Wedding Guest Survival Guide
Got a million weddings this summer? Take note
Yeah, yeah, yeah. Being a bride is stressful. There’s so much to plan, do, eat, et cetera. But you know what else is stressful? Being invited to three or four weddings a summer whilst pondering why you (who is, frankly, smarter and hotter than these brides-to-be) are still living single. Or maybe you’re not single, but you absolutely hate weddings. Worry not! We’ve got some tips to get you through the nuptials season.
No, you didn’t misread that. You can just decline, especially if the happy couple are more acquaintances than good friends. Send a polite response on that little card. You have a prior engagement or a scheduled bladder infection or something. It’s polite to send a gift but at least you won’t have to waste a weekend on a wedding you don’t care about, spend money getting there, scramble to find a date, or sit through a million boring speeches.
Find a date
If you can’t decline and you’re expected to find a date, that’s your first concern. If you already have a honey, you’re in the clear. If you’ve just started dating someone, tread lightly. You don’t want to scare the guy (or girl). I was once asked to a wedding four months away by a guy I’d been dating for a month and the relationship promptly went sour. Ask yourself; is it worth showing off your new squeeze and risk potentially scaring the bejeezus out of him? “You’re asking a lot of someone to be your date,” says Charlene Mendes, a 25-year-old project manager who has no less than five weddings slated this summer, “But the person has to have a sense of humour and be able to hold a conversation while you’re not at the table. They can’t think they’re better than being there or else it won’t be fun.” If you’re without a mate and you absolutely need a date, you can ask a friend, although I would recommend going solo to easier facilitate meeting a potential smooching partner. But what do I know? One thing is for sure: if anyone does you the honour of being your date, you’d better pay for his or her part of the gift.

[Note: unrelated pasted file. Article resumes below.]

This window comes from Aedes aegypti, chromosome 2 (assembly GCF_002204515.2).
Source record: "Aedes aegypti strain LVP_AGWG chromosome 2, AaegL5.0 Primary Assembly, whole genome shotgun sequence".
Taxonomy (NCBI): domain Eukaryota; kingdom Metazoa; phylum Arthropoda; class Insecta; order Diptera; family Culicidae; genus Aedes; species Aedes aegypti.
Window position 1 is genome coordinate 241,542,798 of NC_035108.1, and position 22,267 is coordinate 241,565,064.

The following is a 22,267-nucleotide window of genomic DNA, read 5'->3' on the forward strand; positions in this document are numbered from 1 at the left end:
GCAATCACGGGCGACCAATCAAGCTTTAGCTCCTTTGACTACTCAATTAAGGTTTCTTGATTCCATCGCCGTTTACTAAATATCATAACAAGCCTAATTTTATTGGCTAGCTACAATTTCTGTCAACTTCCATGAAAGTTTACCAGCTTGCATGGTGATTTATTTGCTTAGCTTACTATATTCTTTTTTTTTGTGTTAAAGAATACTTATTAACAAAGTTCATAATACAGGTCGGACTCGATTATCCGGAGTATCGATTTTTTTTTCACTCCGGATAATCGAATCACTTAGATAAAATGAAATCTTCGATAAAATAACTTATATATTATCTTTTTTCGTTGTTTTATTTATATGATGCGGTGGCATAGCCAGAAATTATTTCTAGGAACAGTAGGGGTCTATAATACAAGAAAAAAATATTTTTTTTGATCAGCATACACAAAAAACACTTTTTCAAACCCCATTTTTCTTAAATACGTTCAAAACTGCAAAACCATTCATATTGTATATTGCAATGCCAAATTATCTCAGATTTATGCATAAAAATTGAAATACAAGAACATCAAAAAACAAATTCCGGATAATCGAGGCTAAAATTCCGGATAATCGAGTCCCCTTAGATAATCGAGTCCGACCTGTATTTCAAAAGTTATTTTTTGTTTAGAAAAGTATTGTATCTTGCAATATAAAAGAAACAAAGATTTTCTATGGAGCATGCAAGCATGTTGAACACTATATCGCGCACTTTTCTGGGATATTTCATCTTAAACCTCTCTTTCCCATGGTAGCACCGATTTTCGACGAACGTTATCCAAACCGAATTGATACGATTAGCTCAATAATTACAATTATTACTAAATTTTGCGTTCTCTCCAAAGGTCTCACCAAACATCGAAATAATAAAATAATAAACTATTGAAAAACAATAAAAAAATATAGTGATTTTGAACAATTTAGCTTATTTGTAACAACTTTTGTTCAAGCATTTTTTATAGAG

Meet a potential smooching partner
Picking up at a wedding is kind of a cliché. I mean, there are all sorts of movies about it and you’d think that it was as easy as pie. And if you’re a man, it is. Haven’t you seen Wedding Crashers? Aside from jerks who just want to hook up, there might actually be a few good single dudes at the wedding. Meaning: look your best, try not to be bitter, and make an effort to meet people. It’s better than a bar because you have a connection to everyone at the wedding and it’s better than a house party because you don’t have to bring your own beer.
Charlene, who has a huge network of friends and family, spends about $1,000 each summer on weddings. “I didn’t realize how much I was spending,” she says. This epiphany should lead to a tight budget. Between bachelorette parties, wedding and shower gifts, and being part of the bridal party, you can’t afford to spend lavishly on every wedding you attend. Go in on gifts with friends and tell the bride if you can’t afford something. If she’s a good friend, she’s sure to understand. Charlene sets a budget for a $50 shower gift (you only have to give one, even if you attend two showers) and $100 for a wedding gift. If it’s your best friend, you might want to spend a little more.
Be a good guest
If you decide to go to the wedding (we’ve already explored the option of declining), then be a good guest. Don’t get so drunk that there are embarrassing pictures of you all over the internet the next day (those wedding photos last much longer than your friend’s “Last Weekend” album on Facebook). Don’t fall asleep during the aforementioned boring speeches. Don’t be late and don’t stuff yourself with the free grub and leave immediately. Remember, these people just might attend your “big day” so build up some good karma by being a good guest!
Written by: Nicolle Weeks